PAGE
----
This longitudinal study focused on the interaction of developing sitting postural control with look time, which served as a measure for cognitive processing. Twenty-eight typically developing infants and 16 infants with motor delays were evaluated using center-of-pressure measures to assess stability of sitting postural control and videography to assess look time at objects, at three progressive stages of sitting development. Results indicated that look time decreased significantly (p < .001) in conjunction with a significant increase in postural stability (p < .001) in both groups as sitting progressed to independence. Infants with motor delays showed significantly longer looks when compared to typical infants (p = .02) at the middle stage of sitting. We conclude that developmental changes in look time are related to changes in sitting postural control, and infants with motor delay may have greater difficulty looking during emerging postural control skills in sitting. Early interventionists may use look time as an indicator of sitting effort and cognitive processing during assessment and program planning.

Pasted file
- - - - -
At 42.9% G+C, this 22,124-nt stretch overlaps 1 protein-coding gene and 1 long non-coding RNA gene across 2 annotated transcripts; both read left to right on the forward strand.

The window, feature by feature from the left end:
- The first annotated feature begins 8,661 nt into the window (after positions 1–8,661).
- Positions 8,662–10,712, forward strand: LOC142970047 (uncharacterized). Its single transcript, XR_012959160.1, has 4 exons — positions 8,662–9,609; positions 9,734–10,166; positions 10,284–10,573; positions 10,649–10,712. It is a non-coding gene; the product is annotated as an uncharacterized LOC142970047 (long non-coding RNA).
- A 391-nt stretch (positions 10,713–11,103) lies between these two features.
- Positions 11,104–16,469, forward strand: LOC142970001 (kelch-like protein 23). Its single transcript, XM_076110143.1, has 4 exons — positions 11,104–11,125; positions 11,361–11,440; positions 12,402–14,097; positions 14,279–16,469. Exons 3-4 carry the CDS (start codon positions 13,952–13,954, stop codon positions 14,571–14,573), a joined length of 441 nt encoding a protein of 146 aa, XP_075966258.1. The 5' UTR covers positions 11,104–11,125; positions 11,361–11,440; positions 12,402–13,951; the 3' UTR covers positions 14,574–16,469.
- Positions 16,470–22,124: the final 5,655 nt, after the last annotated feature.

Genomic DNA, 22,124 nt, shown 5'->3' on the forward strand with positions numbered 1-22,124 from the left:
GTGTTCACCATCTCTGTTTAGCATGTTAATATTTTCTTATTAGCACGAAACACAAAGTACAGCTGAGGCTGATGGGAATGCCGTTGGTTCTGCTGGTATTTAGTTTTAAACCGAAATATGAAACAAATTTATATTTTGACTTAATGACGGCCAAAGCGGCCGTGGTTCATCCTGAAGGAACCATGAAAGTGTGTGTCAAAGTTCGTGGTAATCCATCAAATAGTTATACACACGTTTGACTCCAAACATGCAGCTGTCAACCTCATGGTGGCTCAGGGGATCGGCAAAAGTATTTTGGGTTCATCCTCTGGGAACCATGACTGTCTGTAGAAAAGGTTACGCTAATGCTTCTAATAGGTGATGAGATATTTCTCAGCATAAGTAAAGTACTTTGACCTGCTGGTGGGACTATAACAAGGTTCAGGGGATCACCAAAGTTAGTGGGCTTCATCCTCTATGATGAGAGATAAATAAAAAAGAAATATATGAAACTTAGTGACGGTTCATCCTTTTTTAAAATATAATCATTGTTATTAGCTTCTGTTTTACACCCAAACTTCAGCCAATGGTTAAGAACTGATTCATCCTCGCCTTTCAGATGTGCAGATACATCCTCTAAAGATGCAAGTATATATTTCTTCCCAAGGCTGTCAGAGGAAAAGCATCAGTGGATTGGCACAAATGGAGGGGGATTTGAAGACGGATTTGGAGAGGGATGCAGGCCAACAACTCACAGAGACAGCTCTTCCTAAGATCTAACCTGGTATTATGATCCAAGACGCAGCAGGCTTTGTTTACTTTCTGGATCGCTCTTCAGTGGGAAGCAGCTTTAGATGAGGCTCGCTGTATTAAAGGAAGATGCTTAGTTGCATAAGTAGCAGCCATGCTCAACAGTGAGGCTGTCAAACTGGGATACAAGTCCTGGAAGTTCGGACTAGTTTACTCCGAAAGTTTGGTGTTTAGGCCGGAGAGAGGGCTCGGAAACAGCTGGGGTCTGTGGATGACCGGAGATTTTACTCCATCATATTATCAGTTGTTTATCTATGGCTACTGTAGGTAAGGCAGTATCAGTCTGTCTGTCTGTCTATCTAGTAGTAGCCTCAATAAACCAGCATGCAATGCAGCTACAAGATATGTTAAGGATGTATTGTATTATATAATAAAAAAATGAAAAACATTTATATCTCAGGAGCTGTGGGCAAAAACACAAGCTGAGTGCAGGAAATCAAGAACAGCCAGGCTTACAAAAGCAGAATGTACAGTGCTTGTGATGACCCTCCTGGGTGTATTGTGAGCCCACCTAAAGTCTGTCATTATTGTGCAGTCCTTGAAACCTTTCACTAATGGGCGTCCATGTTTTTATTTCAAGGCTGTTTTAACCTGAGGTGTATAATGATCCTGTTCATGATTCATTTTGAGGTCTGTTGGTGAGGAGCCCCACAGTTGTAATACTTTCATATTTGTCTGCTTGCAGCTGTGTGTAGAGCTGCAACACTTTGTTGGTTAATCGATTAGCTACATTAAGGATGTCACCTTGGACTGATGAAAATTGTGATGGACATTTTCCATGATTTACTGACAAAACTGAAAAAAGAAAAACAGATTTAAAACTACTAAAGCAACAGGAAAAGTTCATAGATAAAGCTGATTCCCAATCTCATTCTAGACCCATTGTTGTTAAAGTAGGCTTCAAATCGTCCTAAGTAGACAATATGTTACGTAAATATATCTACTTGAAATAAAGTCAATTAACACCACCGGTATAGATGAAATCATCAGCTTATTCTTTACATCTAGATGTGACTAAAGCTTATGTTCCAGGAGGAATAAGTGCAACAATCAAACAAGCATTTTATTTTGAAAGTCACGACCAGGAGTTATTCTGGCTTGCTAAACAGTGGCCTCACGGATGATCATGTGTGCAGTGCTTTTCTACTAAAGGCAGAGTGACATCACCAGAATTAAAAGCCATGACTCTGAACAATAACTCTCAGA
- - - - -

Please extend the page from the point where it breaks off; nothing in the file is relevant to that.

- Look time
- Motor development
- Postural control
ASJC Scopus subject areas
- Pediatrics, Perinatology, and Child Health
- Physical Therapy, Sports Therapy and Rehabilitation
- Occupational Therapy